Today, I decided to tackle the topic with one purpose: to start a discussion with those who have an open mind. I’m well aware that most minds will be closed and there will be much more sarcasm than discourse, but ridicule from the indoctrinated masses is a small price to pay if just one person can hear this and decide to dig deeper into science and the Bible to have the truth revealed.

It’s been instilled in our minds as common knowledge that the dinosaurs died off 65 million years ago in the Cretaceous-Tertiary extinction event with the most prevalent alleged culprit being the impact of a comet or asteroid at Mexico’s Yucatán Peninsula. For the most part, anything that’s considered common knowledge can be sustained without anyone questioning the assumptions. For example, it was common knowledge based upon what was easily observable that the sun, moon, and stars revolved around the earth. That was finally debunked, of course, but scientific debate on the model of our solar system continued until the early 20th century.

A more recent example of common knowledge being wrong is the idea that acid caused by bad diet or stress is what causes ulcers. In 2005, Barry Marshall and Robin Warren won the Nobel Prize for Medicine by demonstrating that the vast majority of ulcers were caused by an infection of the bacterium H. pylori.

Now is not the time to debate young earth versus ancient earth, but it’s becoming increasingly clear that dinosaurs were around in the time of man. Even a brave segment of the secular scientist world has started questioning whether the extinction event killed off all of them based upon mounting evidence. There was even a formerly prominent professor who learned the hard way that bringing forth compelling scientific evidence of dinosaurs walking with men can earn people a quick entry onto the black list.

Over the centuries, intellectuals have had a difficult time having their worldviews shattered. The funny thing is that the existence of modern era dinosaurs doesn’t change much. It could mean that small pockets of the world were protected from the extinction event. One would not have to make huge adjustments to their worldview if this were the case which is why it’s so perplexing that they won’t even explore the possibility. It’s reminiscent of the persecution that Galileo received, only this time it’s not at the hand of the Christian church but rather at the hands of the church of science.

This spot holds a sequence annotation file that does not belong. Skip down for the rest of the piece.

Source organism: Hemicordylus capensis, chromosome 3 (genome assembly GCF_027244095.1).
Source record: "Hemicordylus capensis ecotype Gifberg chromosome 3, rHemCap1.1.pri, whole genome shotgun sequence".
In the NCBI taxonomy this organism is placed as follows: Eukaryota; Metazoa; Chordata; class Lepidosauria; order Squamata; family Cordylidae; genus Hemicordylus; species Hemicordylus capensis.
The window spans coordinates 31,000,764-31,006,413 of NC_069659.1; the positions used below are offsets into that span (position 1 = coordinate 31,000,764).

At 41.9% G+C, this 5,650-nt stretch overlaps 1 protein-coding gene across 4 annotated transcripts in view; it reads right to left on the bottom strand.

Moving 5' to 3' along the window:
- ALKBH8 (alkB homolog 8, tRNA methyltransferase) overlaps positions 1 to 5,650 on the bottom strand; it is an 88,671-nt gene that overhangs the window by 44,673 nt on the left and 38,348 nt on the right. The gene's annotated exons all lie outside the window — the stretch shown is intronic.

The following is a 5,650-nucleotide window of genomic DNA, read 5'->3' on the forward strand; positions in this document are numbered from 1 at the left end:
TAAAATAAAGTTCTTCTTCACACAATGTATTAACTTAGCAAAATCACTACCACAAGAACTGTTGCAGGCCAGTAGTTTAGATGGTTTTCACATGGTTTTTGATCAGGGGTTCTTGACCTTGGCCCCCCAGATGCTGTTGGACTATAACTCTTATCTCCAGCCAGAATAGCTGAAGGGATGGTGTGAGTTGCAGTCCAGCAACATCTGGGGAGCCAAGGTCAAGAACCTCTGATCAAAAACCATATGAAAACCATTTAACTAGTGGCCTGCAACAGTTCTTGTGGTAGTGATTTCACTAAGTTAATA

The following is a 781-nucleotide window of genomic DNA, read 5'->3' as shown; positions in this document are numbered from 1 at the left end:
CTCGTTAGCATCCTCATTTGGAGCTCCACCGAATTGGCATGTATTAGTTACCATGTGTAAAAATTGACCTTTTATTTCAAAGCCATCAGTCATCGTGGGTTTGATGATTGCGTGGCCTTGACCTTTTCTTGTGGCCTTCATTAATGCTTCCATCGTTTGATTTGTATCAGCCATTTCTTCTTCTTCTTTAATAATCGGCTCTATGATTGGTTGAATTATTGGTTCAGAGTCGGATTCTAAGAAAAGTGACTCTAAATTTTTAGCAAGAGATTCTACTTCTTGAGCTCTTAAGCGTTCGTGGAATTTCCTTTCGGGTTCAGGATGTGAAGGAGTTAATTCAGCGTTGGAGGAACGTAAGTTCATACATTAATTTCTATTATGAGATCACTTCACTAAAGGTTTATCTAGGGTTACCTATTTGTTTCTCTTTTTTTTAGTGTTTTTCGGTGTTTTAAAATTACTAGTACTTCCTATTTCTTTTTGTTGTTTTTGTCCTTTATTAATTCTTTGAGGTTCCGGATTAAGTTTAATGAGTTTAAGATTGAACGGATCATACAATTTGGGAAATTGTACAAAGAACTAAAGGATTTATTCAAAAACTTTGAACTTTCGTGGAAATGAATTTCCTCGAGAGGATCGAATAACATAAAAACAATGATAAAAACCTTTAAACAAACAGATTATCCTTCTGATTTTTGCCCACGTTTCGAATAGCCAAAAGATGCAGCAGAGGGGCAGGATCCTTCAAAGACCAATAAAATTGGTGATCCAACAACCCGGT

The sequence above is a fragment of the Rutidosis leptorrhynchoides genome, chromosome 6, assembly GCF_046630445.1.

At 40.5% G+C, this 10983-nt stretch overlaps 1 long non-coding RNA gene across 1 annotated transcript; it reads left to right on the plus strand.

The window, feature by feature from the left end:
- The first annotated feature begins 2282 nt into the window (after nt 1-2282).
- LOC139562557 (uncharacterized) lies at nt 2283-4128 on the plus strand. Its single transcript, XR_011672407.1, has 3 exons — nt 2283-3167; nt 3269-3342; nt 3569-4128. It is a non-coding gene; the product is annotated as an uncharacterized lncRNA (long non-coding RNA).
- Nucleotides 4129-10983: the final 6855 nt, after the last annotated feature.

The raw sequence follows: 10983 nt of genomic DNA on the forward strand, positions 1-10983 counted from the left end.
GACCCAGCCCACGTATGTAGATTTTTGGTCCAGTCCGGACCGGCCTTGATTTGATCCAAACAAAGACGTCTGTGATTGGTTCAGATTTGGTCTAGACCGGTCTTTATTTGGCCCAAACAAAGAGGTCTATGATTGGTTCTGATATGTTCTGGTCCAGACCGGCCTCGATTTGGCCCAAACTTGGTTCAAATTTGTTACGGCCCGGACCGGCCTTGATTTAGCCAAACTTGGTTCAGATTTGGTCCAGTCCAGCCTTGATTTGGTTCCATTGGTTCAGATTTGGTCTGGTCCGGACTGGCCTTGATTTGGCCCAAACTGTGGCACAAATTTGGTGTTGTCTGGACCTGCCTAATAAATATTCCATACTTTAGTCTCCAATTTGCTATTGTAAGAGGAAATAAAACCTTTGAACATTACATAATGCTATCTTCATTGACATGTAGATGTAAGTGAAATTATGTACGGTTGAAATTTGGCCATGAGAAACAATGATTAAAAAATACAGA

I want to go much deeper on the issue of why there seems to be reluctance at best and a systematic coverup at worst, but we’ll have to explore that on a future video. For now, I’d like to turn to a video we watched that gives a pretty interesting perspective. While I don’t agree with all of the conclusions or evidence, there’s enough good to make it appropriate for sharing.

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Culture and Religion

Houston library had Alberto Garza, a registered child sex offender, read stories to children for Drag Queen Storytime

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Houston library had Alberto Garza a registered child sex offender read stories to children for Drag

Conservatives know the LGBTQ community has their say in most aspects of life in America today. Their political and cultural influence is unquestionable and public organizations jump through hoops to appease the various groups. Many libraries have even embrace “Drag Queen Storytime” as a way to teach tolerance to children by allowing transvestites to read stories to children.

Houston Public Library is one such progressive public organization that has embraced the practice. Unfortunately, they didn’t do anything to protect the children that visit the library by allowing “Tatiana Mala Nina” to read for the children. The problem arose because”Tatiana” is actually Alberto Garza, a 32-year-old child sex offender.

My Take

Houston Public Library has apologized. Is that really enough? Mistakes happen, but there are certain situations and jobs in which extra special care must be taken. Our public libraries, which are often considered to be truly safe places and popular venues for children to learn, should be able to give a reasonable expectation to parents that registered child sex offenders are not given explicit access to children.

This is gross negligence. I may be in the minority on this one, but this is a terminable offense in my books. Someone’s head should roll.

Keep in mind I rarely call for anyone to be fired for a single offense, but this is literally the worst case scenario for a library administrator. When you give someone access to the children that come to the library, they cannot be convicted child sex offenders. That’s sort of a no-brainer.

Nothing will likely happen beyond the apology, but here’s hoping.

So many exceptions are made for “alternative lifestyles” for the sake of tolerance. But when this tolerance allows a convicted child sex offender to have access to small children, the exceptions have gone way to far. This is absolutely unacceptable.